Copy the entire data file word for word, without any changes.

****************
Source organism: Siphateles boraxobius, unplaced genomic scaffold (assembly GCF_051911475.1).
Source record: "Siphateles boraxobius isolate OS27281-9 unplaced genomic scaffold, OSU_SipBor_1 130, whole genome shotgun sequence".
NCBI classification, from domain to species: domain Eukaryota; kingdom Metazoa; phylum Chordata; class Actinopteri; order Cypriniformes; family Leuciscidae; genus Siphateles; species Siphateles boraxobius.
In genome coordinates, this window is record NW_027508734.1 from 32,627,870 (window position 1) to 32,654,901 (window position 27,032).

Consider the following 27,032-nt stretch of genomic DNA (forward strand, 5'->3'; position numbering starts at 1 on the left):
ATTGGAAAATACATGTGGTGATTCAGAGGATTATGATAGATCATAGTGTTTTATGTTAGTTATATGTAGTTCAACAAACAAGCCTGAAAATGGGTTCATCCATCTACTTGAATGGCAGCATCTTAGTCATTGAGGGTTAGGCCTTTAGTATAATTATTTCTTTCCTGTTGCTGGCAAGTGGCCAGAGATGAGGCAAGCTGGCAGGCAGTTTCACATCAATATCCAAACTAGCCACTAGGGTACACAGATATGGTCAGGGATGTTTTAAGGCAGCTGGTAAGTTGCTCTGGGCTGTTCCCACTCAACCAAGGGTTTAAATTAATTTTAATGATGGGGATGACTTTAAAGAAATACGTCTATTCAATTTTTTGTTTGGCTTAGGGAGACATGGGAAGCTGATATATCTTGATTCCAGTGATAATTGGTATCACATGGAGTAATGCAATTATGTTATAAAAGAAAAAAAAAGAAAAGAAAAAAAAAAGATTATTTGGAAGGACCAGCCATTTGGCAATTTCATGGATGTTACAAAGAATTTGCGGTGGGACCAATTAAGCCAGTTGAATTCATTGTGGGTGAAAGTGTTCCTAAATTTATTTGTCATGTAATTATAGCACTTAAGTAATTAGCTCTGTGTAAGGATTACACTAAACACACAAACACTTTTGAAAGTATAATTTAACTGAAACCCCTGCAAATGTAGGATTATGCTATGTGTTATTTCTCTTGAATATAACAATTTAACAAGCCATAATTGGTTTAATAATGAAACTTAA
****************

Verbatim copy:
Source organism: Siphateles boraxobius, unplaced genomic scaffold (assembly GCF_051911475.1).
Source record: "Siphateles boraxobius isolate OS27281-9 unplaced genomic scaffold, OSU_SipBor_1 130, whole genome shotgun sequence".
NCBI classification, from domain to species: domain Eukaryota; kingdom Metazoa; phylum Chordata; class Actinopteri; order Cypriniformes; family Leuciscidae; genus Siphateles; species Siphateles boraxobius.
In genome coordinates, this window is record NW_027508734.1 from 32,627,870 (window position 1) to 32,654,901 (window position 27,032).

Consider the following 27,032-nt stretch of genomic DNA (forward strand, 5'->3'; position numbering starts at 1 on the left):
ATTGGAAAATACATGTGGTGATTCAGAGGATTATGATAGATCATAGTGTTTTATGTTAGTTATATGTAGTTCAACAAACAAGCCTGAAAATGGGTTCATCCATCTACTTGAATGGCAGCATCTTAGTCATTGAGGGTTAGGCCTTTAGTATAATTATTTCTTTCCTGTTGCTGGCAAGTGGCCAGAGATGAGGCAAGCTGGCAGGCAGTTTCACATCAATATCCAAACTAGCCACTAGGGTACACAGATATGGTCAGGGATGTTTTAAGGCAGCTGGTAAGTTGCTCTGGGCTGTTCCCACTCAACCAAGGGTTTAAATTAATTTTAATGATGGGGATGACTTTAAAGAAATACGTCTATTCAATTTTTTGTTTGGCTTAGGGAGACATGGGAAGCTGATATATCTTGATTCCAGTGATAATTGGTATCACATGGAGTAATGCAATTATGTTATAAAAGAAAAAAAAAGAAAAGAAAAAAAAAAGATTATTTGGAAGGACCAGCCATTTGGCAATTTCATGGATGTTACAAAGAATTTGCGGTGGGACCAATTAAGCCAGTTGAATTCATTGTGGGTGAAAGTGTTCCTAAATTTATTTGTCATGTAATTATAGCACTTAAGTAATTAGCTCTGTGTAAGGATTACACTAAACACACAAACACTTTTGAAAGTATAATTTAACTGAAACCCCTGCAAATGTAGGATTATGCTATGTGTTATTTCTCTTGAATATAACAATTTAACAAGCCATAATTGGTTTAATAATGAAACTTAA